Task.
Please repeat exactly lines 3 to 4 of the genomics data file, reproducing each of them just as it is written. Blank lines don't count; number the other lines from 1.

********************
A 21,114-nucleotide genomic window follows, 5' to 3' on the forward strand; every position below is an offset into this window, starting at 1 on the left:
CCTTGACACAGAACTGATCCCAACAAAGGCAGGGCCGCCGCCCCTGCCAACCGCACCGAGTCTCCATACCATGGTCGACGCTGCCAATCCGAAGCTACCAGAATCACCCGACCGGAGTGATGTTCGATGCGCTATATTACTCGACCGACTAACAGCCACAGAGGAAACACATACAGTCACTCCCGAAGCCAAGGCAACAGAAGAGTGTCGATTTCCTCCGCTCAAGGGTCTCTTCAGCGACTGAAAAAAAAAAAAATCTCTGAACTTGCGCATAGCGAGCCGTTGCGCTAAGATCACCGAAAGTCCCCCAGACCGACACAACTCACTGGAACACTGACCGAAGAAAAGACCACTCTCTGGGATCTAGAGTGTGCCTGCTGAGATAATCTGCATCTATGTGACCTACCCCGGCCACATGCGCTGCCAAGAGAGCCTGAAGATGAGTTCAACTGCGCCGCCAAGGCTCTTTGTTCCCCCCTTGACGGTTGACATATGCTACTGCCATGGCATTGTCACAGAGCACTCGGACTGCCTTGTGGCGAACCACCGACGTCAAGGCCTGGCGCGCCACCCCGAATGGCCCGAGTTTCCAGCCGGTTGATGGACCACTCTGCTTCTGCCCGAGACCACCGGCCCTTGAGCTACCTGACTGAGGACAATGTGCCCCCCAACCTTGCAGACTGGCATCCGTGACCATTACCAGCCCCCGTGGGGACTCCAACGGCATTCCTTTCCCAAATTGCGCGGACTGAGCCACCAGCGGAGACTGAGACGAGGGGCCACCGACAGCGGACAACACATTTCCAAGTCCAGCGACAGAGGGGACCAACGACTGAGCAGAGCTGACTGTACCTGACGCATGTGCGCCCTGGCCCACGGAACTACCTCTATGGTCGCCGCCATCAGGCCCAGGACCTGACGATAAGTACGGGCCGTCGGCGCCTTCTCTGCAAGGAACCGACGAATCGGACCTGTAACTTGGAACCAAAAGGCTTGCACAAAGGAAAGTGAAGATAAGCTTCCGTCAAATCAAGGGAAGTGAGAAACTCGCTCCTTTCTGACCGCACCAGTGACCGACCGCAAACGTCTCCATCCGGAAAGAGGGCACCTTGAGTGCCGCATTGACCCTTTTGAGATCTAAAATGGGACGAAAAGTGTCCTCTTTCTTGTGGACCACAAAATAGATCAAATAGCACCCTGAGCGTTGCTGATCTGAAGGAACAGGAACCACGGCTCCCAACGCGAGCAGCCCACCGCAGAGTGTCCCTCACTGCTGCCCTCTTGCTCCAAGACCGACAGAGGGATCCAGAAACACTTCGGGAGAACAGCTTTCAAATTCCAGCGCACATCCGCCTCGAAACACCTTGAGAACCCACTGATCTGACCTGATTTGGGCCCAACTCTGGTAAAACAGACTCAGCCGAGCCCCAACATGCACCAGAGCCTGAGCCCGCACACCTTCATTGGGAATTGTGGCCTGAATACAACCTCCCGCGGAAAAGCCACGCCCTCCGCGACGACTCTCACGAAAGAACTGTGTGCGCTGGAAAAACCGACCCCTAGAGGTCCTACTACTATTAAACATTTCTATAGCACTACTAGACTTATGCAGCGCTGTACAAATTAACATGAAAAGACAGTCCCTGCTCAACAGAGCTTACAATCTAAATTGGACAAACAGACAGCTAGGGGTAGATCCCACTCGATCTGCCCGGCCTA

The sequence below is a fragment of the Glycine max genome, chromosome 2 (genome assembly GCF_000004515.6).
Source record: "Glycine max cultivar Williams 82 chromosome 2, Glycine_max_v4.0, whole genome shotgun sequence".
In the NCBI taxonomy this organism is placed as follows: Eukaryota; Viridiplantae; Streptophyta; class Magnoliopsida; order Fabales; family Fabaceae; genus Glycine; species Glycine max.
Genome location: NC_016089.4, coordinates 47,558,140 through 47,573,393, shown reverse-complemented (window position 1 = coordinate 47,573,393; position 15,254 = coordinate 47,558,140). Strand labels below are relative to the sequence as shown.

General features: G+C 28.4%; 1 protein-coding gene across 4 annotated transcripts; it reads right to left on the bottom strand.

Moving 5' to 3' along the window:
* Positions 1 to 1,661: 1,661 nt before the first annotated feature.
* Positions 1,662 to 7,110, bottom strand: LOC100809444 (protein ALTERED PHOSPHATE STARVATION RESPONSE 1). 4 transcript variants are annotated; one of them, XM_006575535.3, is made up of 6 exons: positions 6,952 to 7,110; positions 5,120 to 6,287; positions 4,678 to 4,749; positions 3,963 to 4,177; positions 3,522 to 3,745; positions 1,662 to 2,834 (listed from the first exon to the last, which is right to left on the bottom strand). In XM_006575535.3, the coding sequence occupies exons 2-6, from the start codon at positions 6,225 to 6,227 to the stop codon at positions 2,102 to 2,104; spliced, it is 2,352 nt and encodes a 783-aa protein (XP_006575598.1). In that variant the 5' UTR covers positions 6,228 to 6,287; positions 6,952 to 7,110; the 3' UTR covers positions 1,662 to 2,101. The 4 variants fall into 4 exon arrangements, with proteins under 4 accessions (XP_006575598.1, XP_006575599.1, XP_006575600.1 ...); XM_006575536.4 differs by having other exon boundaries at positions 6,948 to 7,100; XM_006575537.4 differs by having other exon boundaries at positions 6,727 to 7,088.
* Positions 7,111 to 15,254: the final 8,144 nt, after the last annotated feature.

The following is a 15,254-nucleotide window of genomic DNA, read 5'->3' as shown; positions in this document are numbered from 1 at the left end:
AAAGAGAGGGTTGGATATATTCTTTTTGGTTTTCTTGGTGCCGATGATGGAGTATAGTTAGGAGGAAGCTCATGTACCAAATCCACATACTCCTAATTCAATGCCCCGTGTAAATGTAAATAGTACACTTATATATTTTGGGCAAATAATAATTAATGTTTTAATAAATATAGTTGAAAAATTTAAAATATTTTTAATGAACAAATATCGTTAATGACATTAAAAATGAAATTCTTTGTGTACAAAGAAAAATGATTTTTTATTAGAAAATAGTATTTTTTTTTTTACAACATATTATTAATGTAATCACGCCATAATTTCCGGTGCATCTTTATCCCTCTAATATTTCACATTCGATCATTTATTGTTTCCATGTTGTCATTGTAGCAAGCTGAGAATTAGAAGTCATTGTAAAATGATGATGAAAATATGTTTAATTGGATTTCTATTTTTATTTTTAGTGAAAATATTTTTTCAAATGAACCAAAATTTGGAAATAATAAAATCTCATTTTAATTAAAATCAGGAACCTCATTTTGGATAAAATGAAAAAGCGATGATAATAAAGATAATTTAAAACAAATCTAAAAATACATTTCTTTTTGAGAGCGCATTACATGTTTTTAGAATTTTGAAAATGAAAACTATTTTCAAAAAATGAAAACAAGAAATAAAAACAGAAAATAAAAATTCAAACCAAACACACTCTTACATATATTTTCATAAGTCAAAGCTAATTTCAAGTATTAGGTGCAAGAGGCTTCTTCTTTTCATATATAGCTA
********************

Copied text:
The sequence below is a fragment of the Glycine max genome, chromosome 2 (genome assembly GCF_000004515.6).
Source record: "Glycine max cultivar Williams 82 chromosome 2, Glycine_max_v4.0, whole genome shotgun sequence".